Crime and immigration

Do poor labor market opportunities lead to migrant crime?

University of Oxford, UK

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Elevator pitch

Immigration is one of the most important policy debates in Western countries. However, one aspect of the debate is often mischaracterized by accusations that higher levels of immigration lead to higher levels of crime. The evidence, based on empirical studies of many countries, indicates that there is no simple link between immigration and crime, but legalizing the status of immigrants has beneficial effects on crime rates. Crucially, the evidence points to substantial differences in the impact on property crime, depending on the labor market opportunities of immigrant groups.

Public attitudes: The impact of immigrants
                        on crime (%)

Key findings

Pros

There is no evidence that immigration has caused a crime problem across countries.

Immigrants with good labor market opportunities appear no more likely to commit crime than similar natives.

Making sure that immigrants are able to legally find work appears to significantly reduce their criminal activity.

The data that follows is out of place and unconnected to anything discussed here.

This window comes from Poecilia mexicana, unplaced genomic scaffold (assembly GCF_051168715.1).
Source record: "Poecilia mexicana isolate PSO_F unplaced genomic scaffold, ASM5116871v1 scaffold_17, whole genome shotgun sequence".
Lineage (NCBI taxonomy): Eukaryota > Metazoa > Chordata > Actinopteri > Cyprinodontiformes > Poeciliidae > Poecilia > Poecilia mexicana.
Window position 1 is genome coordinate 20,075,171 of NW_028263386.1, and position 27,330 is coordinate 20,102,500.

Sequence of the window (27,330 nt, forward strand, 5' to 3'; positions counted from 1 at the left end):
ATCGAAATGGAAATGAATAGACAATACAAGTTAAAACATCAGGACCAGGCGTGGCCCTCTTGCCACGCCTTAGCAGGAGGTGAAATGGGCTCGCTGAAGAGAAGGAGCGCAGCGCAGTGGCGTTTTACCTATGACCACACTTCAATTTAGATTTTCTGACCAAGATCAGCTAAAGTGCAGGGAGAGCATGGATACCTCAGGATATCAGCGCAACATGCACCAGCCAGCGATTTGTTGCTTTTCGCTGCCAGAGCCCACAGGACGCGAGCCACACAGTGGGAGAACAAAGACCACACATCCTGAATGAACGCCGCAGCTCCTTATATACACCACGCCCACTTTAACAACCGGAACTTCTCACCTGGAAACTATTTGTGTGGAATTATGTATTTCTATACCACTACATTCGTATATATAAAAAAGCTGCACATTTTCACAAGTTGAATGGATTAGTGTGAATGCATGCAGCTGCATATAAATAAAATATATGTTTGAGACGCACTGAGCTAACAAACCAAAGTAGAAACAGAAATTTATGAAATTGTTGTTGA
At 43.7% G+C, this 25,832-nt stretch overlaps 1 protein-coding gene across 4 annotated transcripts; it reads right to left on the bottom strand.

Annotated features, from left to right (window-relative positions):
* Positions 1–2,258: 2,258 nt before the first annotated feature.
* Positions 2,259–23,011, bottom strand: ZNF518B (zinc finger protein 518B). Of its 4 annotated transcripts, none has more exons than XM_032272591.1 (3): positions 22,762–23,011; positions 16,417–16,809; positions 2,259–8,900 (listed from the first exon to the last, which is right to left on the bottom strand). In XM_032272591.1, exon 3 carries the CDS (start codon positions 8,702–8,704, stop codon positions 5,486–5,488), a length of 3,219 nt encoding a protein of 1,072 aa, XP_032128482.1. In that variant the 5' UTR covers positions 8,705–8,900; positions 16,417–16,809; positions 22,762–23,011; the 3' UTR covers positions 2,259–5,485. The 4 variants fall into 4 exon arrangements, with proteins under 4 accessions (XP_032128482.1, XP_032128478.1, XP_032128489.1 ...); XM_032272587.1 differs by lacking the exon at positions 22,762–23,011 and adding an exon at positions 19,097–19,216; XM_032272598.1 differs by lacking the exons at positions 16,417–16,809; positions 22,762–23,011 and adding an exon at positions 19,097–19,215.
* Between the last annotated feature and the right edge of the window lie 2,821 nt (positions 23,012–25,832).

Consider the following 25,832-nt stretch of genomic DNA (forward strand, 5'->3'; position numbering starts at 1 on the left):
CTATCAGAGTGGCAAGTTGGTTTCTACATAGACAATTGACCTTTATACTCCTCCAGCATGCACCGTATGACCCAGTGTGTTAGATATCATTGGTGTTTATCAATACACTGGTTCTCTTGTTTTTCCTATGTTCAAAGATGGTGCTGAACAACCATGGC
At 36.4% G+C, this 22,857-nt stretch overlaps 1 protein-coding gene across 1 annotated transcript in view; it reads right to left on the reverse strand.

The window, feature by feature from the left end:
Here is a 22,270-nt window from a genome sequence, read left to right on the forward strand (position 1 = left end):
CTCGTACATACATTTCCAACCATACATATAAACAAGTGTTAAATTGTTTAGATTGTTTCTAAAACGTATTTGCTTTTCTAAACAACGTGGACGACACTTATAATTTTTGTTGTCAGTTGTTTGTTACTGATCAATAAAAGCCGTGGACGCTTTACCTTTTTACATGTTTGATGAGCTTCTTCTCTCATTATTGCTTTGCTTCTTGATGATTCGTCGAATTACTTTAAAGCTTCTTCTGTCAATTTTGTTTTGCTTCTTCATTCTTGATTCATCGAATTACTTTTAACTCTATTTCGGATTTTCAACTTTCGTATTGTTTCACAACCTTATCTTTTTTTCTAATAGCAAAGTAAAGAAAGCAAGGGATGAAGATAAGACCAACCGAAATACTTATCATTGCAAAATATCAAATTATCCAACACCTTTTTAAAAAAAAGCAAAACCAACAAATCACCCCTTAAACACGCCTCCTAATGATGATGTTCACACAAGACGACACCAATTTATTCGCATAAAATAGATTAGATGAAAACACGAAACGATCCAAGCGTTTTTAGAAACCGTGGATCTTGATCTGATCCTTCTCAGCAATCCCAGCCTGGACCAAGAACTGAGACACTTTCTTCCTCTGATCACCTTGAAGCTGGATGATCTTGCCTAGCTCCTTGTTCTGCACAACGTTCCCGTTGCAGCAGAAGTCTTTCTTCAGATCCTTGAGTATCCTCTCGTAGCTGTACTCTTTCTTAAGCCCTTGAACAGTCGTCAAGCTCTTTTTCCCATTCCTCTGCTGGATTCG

Cons

Public concern over immigration includes a perception that immigrants increase the level of crime.

Immigrants facing poor labor market opportunities are more likely to commit property crimes.

Author's main message

There is no simple link between immigration and crime. Most studies find that larger immigrant concentrations in an area have no association with violent crime and, overall, fairly weak effects on property crime. However, immigrant groups that face poor labor market opportunities are more likely to commit property crime. But this is also true of disadvantaged native groups. The policy focus should therefore be on the crime-reducing benefits of improving the functioning of labor markets and workers’ skills, rather than on crime and immigration per se. There is also a case for ensuring that immigrants can legally obtain work in the receiving country, since the evidence shows that such legalization programs tend to reduce criminal activity among the targeted group.

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Data source(s)

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Countries